The next time William was able to escape was when his grandmother and Sylvie had appointments in the city for the day. His grandmother had asked him to come along so he could spend some time with his mother. He didn’t understand why he needed to see her since he lived with her all but three months of the year. The summer he spent in the country, and he didn’t want to go back to the heat and stench of the July streets. He declined, saying he was perfectly happy spending the day with his comic books.
“It wouldn’t hurt you to accompany us, William.” His grandmother frowned as she regarded him. “When was the last time your mother took you shopping? I’ll bet your wardrobe is in dire need of some new trousers.”
“Please, Grandmother,” he said. “I don’t feel all that well. I’d just like to stay in today.”
She turned away from his door and he heard her whisper to Sylvie that he was such a sickly boy as they went out the door. He watched from the parlor window until the bus that would take them to the city picked them up at the end of their drive, then quickly ran for a pair of shears. He’d seen beautiful daffodils and wild roses growing along the fence that separated their property from their neighbor’s, and as he hurried to the shell that remained of the old home, he gently clipped the flowers and placed them in a paper bag.
She was sitting in the same place she’d been when he left her days ago. Only this time, she was dressed in the white gown, the lace of the sleeves tight around her arms, the waist small and tied with a frayed blue sash. The neck of the gown was very high and fringed with more lace, and her hair was piled on top of her head, kept in place by a pearl comb. William had never seen anyone dressed in such a way. She reminded him of a character from some dated movie, elegant and sadly obsolete.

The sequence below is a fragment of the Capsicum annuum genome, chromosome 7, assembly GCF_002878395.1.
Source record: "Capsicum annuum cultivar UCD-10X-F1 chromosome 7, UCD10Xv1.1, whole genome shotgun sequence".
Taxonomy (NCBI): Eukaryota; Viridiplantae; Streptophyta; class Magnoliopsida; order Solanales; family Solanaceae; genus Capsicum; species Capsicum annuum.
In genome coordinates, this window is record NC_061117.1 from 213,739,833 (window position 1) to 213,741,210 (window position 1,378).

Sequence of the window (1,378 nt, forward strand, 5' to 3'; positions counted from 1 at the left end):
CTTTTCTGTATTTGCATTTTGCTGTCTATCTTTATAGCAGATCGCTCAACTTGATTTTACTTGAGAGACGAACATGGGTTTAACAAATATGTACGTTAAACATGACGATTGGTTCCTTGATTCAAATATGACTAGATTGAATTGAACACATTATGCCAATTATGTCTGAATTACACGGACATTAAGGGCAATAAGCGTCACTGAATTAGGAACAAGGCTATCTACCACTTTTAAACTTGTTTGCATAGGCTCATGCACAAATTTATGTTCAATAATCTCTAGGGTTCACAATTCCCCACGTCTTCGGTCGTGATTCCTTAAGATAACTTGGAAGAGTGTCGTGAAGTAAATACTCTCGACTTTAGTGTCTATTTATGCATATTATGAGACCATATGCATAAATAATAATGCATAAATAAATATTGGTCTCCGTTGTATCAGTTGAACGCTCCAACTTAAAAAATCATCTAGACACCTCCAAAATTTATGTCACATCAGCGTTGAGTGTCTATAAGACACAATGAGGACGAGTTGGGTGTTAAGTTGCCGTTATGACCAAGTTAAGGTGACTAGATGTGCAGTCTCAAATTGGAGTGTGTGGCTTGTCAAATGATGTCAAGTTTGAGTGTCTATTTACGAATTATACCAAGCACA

“Hello, William,” she said in her lilting voice. “I’m glad you were able to return so soon.”
“I have your flowers,” he said, shaking himself from the trance that seemed to hold his feet in place. He walked toward her clumsily and placed the bag in her lap.
Feverishly, she opened the bag and peered inside. For a moment, she just stared, her face strangely expressionless. Then, very slowly, she reached within the bag and withdrew a single daffodil. She lifted it to her nose, shut her eyes, and inhaled deeply. A sigh escaped her, startling William. It was almost a cry, filled with longing.
“This . . . is . . . wonderful,” she breathed, her tone enraptured. She ran the petals along her cheek, her eyes closed. Very carefully, she lowered the stem onto her lap and reached into the bag, lifting a handful of flowers and crushing them to her chest. “This is wonderful!” She said again, her voice rising. “The colors!” She turned wild eyes to William. “I never imagined they were so brilliant. The heart of this flower is orange,” she said, fingering the inner bud of a daffodil. “And this is the deepest red I’ve ever seen!”
“It’s a rose,” he told her. She looked up, her eyes glazed, head tilted as though listening to a whisper.
“That’s my name,” she said softly.
“It is?” William asked as she emptied the bag onto her lap. “Rose?”
She nodded slowly. The tip of her nose was stained orange from the spores of the daffodil. The colors seemed vivid against the white of her dress. Laughing almost hysterically, she began to make a wreath from the flowers, braiding the stems together into a garland of yellow and red. She placed it on her head and stood up, facing him.
“What do you think?” she asked.
“I like it,” he said quietly.
“Do I look like a princess?”
“A queen,” he said without thinking, and she smiled even brighter.